Plasma Cool Page 3
Panasonic TH-42PX20U/P Panasonic's plasma TVs have always offered reliable video performance, but lately the company has dramatically improved its panels' outward appearance as well. This is its nicest-looking plasma to date, with a slick black lacquerlike border around the screen and a silver bottom that sweeps back gracefully. Naturally, a wall-mount kit is available, though the supplied table stand looks good, too. At first I didn't think this plasma included speakers, but in fact the thin slits to either side of the screen do emit sound.
Compared with the Sony, Panasonic's remote is homely but highly functional. All of the keys have red backlighting, they're generously spaced and differently shaped for no-look operation, and the big cursor ring moved easily under my thumb. A flip-down door on the front of the TV hides most of the controls along with a VGA computer input and SD and PC Card slots so you can display digital photos.
While the TH-42PX20U/P lacks a digital TV tuner, I don't consider this a big problem since most people get their HDTV from satellite or cable boxes anyway. People who want a tuner can choose the nearly identical TH-42PX25U/P. The Panasonic does, however, include a connection the LG and Sony lack: an HDMI (High Definition Multimedia Interface) port.
Equipped with picture-in-picture, a couple of video presets, and a capable sound system, this plasma behaves just like a regular TV. I was a little disappointed that, as with the Sony, the five aspect ratio choices don't work with HDTV sources and that I was unable to adjust each input individually for different sources.
DIMENSIONS (WxHxD) 44 7/8 x 29 3/4 x 5 1/2 inches WEIGHT 90 pounds PRICE $6,500; optional wall-mount kit, $600 MANUFACTURE Panasonic, www.panasonic.com, 800-211-7262
After an unusually long calibration session, I turned to Gothika for welcome, horror-fueled relief. As I expected from a high-resolution plasma set, the Panasonic was topnotch at displaying detail. In one memorable scene, Miranda, locked in her cell, is taunted by an invisible presence that sweeps against her neck and toward her eye. As the camera swoops toward her face, I could clearly discern the veins and pink coloration at the extreme edge of her eyes.
When she snaps her head back and the camera retreats to show her entire face, I got a good look at something the Panasonic didn't do so well: reduce false contouring. Berry's high cheekbones created a shadow on her face that, instead of smoothly fading from the shiny cheek to the shadowed chin, proceeded in clearly discernible contours, or steps, from light to dark. I also continually saw motes of video noise, which looked sort of like black snow, crawling along the edges of shadows.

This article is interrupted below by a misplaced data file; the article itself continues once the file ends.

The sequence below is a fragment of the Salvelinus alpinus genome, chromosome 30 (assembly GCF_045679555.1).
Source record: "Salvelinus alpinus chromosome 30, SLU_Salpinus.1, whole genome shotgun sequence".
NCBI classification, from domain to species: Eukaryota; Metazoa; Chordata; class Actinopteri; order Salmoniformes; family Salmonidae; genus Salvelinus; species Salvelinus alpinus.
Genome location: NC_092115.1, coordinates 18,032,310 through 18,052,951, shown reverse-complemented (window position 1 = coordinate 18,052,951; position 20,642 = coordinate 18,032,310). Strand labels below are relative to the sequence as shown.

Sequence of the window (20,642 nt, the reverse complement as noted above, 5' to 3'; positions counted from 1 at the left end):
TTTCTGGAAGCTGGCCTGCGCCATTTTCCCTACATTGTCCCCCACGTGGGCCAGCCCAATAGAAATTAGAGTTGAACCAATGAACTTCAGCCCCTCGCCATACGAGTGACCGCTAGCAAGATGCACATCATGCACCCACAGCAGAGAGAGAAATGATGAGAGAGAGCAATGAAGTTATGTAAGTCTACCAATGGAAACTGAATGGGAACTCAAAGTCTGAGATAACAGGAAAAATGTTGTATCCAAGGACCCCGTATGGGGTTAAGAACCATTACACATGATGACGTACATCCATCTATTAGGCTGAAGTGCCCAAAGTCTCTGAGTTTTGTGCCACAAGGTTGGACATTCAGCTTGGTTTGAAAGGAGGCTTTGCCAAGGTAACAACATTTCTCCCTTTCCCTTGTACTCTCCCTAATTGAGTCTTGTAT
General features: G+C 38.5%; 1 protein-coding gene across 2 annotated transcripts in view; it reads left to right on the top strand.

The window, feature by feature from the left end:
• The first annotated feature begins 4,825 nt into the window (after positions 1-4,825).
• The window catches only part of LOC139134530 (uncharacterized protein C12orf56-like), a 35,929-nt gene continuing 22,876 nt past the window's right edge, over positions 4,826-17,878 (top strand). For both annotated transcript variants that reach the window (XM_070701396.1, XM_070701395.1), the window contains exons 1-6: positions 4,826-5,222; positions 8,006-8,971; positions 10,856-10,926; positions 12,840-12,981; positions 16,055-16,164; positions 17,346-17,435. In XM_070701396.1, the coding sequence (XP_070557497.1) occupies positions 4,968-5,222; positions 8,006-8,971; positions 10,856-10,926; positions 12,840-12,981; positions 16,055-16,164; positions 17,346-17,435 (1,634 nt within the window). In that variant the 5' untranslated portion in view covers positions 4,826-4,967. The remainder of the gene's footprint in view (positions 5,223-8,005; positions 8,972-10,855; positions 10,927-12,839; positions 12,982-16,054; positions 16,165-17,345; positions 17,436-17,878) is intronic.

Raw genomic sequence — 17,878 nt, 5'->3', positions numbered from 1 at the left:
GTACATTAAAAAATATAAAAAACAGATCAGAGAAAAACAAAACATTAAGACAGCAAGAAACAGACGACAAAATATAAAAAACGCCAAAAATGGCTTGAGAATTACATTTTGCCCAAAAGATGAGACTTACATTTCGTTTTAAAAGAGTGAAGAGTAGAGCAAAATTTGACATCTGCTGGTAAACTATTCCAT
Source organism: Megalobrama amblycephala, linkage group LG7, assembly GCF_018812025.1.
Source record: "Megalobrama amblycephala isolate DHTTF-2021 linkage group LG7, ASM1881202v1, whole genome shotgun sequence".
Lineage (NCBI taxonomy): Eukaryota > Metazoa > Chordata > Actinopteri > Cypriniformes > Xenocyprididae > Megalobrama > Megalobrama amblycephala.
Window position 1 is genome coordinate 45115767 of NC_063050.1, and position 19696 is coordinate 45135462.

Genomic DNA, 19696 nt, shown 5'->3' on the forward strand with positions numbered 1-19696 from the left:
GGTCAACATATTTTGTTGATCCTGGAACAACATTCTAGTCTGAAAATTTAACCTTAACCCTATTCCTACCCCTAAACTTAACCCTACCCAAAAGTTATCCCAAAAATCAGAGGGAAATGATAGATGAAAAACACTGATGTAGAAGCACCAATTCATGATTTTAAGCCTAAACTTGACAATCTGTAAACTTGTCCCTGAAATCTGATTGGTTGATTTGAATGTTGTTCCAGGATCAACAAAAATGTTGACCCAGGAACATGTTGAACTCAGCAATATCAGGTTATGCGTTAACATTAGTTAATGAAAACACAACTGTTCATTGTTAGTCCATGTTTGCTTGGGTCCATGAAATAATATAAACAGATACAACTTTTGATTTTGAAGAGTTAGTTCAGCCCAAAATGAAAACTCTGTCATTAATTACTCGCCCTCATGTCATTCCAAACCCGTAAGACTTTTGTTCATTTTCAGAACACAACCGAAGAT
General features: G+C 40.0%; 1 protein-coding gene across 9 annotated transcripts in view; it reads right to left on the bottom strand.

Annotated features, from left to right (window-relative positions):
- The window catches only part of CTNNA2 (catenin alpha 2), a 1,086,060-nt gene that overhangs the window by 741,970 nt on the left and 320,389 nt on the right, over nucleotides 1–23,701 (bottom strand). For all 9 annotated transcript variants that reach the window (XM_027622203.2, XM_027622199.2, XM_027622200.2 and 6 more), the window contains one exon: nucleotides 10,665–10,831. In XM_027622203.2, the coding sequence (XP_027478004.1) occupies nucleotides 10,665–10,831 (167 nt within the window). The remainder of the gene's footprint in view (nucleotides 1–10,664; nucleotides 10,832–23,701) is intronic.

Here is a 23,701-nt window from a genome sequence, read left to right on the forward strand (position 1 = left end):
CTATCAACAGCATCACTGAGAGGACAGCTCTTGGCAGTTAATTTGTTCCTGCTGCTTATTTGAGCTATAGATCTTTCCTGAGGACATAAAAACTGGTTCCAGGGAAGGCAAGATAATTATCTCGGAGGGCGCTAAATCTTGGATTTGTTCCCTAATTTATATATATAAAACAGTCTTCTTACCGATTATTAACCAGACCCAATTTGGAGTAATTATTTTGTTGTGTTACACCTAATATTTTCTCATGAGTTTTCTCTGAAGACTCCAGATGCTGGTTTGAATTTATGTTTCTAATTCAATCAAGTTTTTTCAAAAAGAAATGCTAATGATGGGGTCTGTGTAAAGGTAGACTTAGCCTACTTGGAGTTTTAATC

I was impressed with the depth of the Panasonic's blacks, which contributed more to the high quality of its picture than anything else. The darkest parts of the picture, such as Miranda's sweater in the opening interview with Chloe, were closer to true black than with either of the other two plasmas. This depth made the colors and lighter areas pop with impact.
Despite claims by Panasonic, the 42PX20U/P cannot correctly implement 2:3 pulldown detection. For example, as the camera follows Miranda down a hospital corridor, the exposed pipes along the ceiling took on moving diagonal lines, which disappeared when I set my DVD player to progressive-scan mode. Moral of the story: Make sure this panel is connected to a good progressive-scan DVD player.
The HDTV images from Eyes of the Inuit were incredibly sharp, a credit to the Panasonic's high resolution. The gorgeous hillsides, with their craggy rocks and snow-dusted mountains beyond, came to life before my eyes. The resolution was fine enough to display every stem of waving grass and the smooth, fine diagonal line of a radio-tower support wire. Unfortunately, the panel would not accept a 720p signal - the more stable and filmlike of the two high-def formats - but it did handle 1080i (interlaced) without a hitch. My only serious complaint had to do with small motes of video noise that were clearly visible, for example, in the dark rocks of a mountainside. The noise became less visible as I moved back but didn't disappear until I was about 12 feet from the screen.
If the sharpness of the image and the depth of darkness aren't enough to recommend the Panasonic TH-42PX20U/P, its reasonable price could seal the deal for most folks. I mean "reasonable" in the high-end plasma TV sense, of course. PDF: Features Checklist PDF: In the Lab